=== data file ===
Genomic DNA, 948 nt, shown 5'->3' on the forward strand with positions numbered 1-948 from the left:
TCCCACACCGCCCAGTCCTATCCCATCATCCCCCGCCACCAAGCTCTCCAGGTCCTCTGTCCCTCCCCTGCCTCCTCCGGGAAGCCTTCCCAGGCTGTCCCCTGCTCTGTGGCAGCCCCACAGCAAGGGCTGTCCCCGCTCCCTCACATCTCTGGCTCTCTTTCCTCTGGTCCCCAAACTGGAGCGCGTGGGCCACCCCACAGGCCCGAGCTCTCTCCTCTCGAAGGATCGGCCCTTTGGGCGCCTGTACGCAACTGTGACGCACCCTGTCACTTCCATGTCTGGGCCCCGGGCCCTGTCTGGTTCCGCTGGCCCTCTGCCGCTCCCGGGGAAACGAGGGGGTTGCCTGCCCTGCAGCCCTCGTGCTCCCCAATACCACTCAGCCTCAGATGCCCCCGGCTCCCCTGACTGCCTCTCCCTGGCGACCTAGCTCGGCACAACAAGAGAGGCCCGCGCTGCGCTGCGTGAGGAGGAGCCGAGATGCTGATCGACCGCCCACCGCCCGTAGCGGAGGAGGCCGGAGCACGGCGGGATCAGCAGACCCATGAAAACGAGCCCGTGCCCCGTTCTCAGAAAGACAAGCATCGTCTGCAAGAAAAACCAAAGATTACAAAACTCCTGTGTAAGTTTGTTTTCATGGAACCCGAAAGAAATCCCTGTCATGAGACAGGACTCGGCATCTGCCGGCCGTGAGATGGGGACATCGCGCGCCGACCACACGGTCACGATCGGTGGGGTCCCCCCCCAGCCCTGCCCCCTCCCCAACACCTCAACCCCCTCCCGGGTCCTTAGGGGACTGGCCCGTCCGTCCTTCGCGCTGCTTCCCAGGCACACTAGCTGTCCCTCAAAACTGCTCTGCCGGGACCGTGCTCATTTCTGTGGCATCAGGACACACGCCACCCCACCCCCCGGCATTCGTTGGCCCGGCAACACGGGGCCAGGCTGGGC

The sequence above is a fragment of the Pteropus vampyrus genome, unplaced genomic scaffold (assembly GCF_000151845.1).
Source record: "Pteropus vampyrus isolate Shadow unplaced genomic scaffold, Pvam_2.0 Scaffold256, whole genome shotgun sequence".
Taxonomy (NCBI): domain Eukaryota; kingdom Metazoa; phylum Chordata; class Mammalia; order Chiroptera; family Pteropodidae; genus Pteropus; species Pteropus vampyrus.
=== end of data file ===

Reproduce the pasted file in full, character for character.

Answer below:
Genomic DNA, 948 nt, shown 5'->3' on the forward strand with positions numbered 1-948 from the left:
TCCCACACCGCCCAGTCCTATCCCATCATCCCCCGCCACCAAGCTCTCCAGGTCCTCTGTCCCTCCCCTGCCTCCTCCGGGAAGCCTTCCCAGGCTGTCCCCTGCTCTGTGGCAGCCCCACAGCAAGGGCTGTCCCCGCTCCCTCACATCTCTGGCTCTCTTTCCTCTGGTCCCCAAACTGGAGCGCGTGGGCCACCCCACAGGCCCGAGCTCTCTCCTCTCGAAGGATCGGCCCTTTGGGCGCCTGTACGCAACTGTGACGCACCCTGTCACTTCCATGTCTGGGCCCCGGGCCCTGTCTGGTTCCGCTGGCCCTCTGCCGCTCCCGGGGAAACGAGGGGGTTGCCTGCCCTGCAGCCCTCGTGCTCCCCAATACCACTCAGCCTCAGATGCCCCCGGCTCCCCTGACTGCCTCTCCCTGGCGACCTAGCTCGGCACAACAAGAGAGGCCCGCGCTGCGCTGCGTGAGGAGGAGCCGAGATGCTGATCGACCGCCCACCGCCCGTAGCGGAGGAGGCCGGAGCACGGCGGGATCAGCAGACCCATGAAAACGAGCCCGTGCCCCGTTCTCAGAAAGACAAGCATCGTCTGCAAGAAAAACCAAAGATTACAAAACTCCTGTGTAAGTTTGTTTTCATGGAACCCGAAAGAAATCCCTGTCATGAGACAGGACTCGGCATCTGCCGGCCGTGAGATGGGGACATCGCGCGCCGACCACACGGTCACGATCGGTGGGGTCCCCCCCCAGCCCTGCCCCCTCCCCAACACCTCAACCCCCTCCCGGGTCCTTAGGGGACTGGCCCGTCCGTCCTTCGCGCTGCTTCCCAGGCACACTAGCTGTCCCTCAAAACTGCTCTGCCGGGACCGTGCTCATTTCTGTGGCATCAGGACACACGCCACCCCACCCCCCGGCATTCGTTGGCCCGGCAACACGGGGCCAGGCTGGGC

The sequence above is a fragment of the Pteropus vampyrus genome, unplaced genomic scaffold (assembly GCF_000151845.1).
Source record: "Pteropus vampyrus isolate Shadow unplaced genomic scaffold, Pvam_2.0 Scaffold256, whole genome shotgun sequence".
Taxonomy (NCBI): domain Eukaryota; kingdom Metazoa; phylum Chordata; class Mammalia; order Chiroptera; family Pteropodidae; genus Pteropus; species Pteropus vampyrus.